HOWEVER . . . units are awarded campaign streamers--2, 3, or 4 foot long lengths of ribbon in the same pattern as the service medal ribbon (the length and width of the ribbon depends on the level of the unit--company [recently authorized to replace silver bands by the army], battalion, or regimental & above). That may be what you're thinking of when you refer to bronze stars being "unit awards.

    In Vietnam, for example, the campaigns tended to run about six months. So, because of the tour length of one year, most Vietnam Veterans tend to have three campaign stars, as a general rule.

    The Southwest Asia Service Medal, for the 1990-91 Persian Guld War, had three campaign stars. One that coincided with Desert Shield, one that started with Desert Storm and covered the Redeployment period, and a third for the stay-behind force.

    An easy way to research them is to read the article on the particular medal you're interested in on Wikipedia. They do a pretty good job of laying out the criteria for each of the campaign stars, and if you want to dig deeper (some of them vary by service, for example), you can always use the references to read the regulations that underpin the information.

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  • The Bronze Star Medal is an individual award. It is awarded for meritorious achievement or service in combat operations, or for valor, in which case it has a bronze "V" affixed to the ribbon.

    The bronze service stars which are worn on the campaign medals (for example, the Korean Service Medal, the Vietnam Service Medal, the Iraq Campaign Medal, etc.) are awarded for being in a specific theater of operations during a specific specified time period. Even if you get there the day before that campaign ends, you're awarded that campaign star.

    Now, everyone who is in the unit during that particular day is going to be entitled to that campaign star, but the Service Medals are individual awards.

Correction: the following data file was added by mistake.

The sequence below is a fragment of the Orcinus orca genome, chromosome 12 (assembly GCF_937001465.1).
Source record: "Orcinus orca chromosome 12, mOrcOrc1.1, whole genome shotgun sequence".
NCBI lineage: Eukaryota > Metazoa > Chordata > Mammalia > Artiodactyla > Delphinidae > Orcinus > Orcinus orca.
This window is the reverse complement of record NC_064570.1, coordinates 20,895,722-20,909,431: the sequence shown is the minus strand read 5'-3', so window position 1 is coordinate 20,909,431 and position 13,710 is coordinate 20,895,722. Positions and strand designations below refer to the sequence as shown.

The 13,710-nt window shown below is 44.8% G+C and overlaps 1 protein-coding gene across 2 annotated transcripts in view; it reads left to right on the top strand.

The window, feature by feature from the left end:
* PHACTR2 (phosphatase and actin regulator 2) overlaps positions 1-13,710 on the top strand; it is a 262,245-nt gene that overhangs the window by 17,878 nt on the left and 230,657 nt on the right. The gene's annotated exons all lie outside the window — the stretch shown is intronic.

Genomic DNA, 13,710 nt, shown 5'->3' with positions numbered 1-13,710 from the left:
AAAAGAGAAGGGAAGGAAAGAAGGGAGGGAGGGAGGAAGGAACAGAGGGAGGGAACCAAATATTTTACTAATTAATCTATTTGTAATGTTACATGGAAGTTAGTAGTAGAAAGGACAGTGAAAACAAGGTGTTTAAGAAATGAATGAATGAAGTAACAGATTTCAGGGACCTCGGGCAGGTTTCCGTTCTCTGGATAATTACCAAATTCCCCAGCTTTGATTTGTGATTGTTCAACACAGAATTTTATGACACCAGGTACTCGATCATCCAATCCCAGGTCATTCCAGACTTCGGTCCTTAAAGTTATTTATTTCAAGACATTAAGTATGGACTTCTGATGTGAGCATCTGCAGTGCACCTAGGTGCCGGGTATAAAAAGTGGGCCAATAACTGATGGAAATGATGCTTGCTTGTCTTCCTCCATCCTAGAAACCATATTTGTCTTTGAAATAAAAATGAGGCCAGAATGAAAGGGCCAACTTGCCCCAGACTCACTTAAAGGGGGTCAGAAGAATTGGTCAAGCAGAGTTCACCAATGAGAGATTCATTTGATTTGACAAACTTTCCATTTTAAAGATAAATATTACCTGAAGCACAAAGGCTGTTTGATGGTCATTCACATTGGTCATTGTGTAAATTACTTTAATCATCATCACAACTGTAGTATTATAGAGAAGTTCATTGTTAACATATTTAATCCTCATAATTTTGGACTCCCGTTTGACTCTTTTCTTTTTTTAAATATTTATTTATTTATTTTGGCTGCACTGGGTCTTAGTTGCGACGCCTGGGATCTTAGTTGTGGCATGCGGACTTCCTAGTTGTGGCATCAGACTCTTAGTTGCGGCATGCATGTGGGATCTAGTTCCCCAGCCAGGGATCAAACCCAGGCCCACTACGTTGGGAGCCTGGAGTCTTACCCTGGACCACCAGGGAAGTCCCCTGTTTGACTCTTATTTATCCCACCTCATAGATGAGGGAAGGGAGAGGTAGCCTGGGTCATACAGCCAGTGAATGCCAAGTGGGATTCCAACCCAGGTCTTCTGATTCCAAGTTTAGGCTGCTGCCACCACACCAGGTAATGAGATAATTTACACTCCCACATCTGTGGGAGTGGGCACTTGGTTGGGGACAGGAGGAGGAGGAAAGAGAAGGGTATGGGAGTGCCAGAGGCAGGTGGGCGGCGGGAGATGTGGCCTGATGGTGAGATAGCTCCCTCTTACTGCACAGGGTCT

HOWEVER . . . units are awarded campaign streamers--2, 3, or 4 foot long lengths of ribbon in the same pattern as the service medal ribbon (the length and width of the ribbon depends on the level of the unit--company [recently authorized to replace silver bands by the army], battalion, or regimental & above). That may be what you're thinking of when you refer to bronze stars being "unit awards.

    In Vietnam, for example, the campaigns tended to run about six months. So, because of the tour length of one year, most Vietnam Veterans tend to have three campaign stars, as a general rule.

    The Southwest Asia Service Medal, for the 1990-91 Persian Guld War, had three campaign stars. One that coincided with Desert Shield, one that started with Desert Storm and covered the Redeployment period, and a third for the stay-behind force.

    An easy way to research them is to read the article on the particular medal you're interested in on Wikipedia. They do a pretty good job of laying out the criteria for each of the campaign stars, and if you want to dig deeper (some of them vary by service, for example), you can always use the references to read the regulations that underpin the information.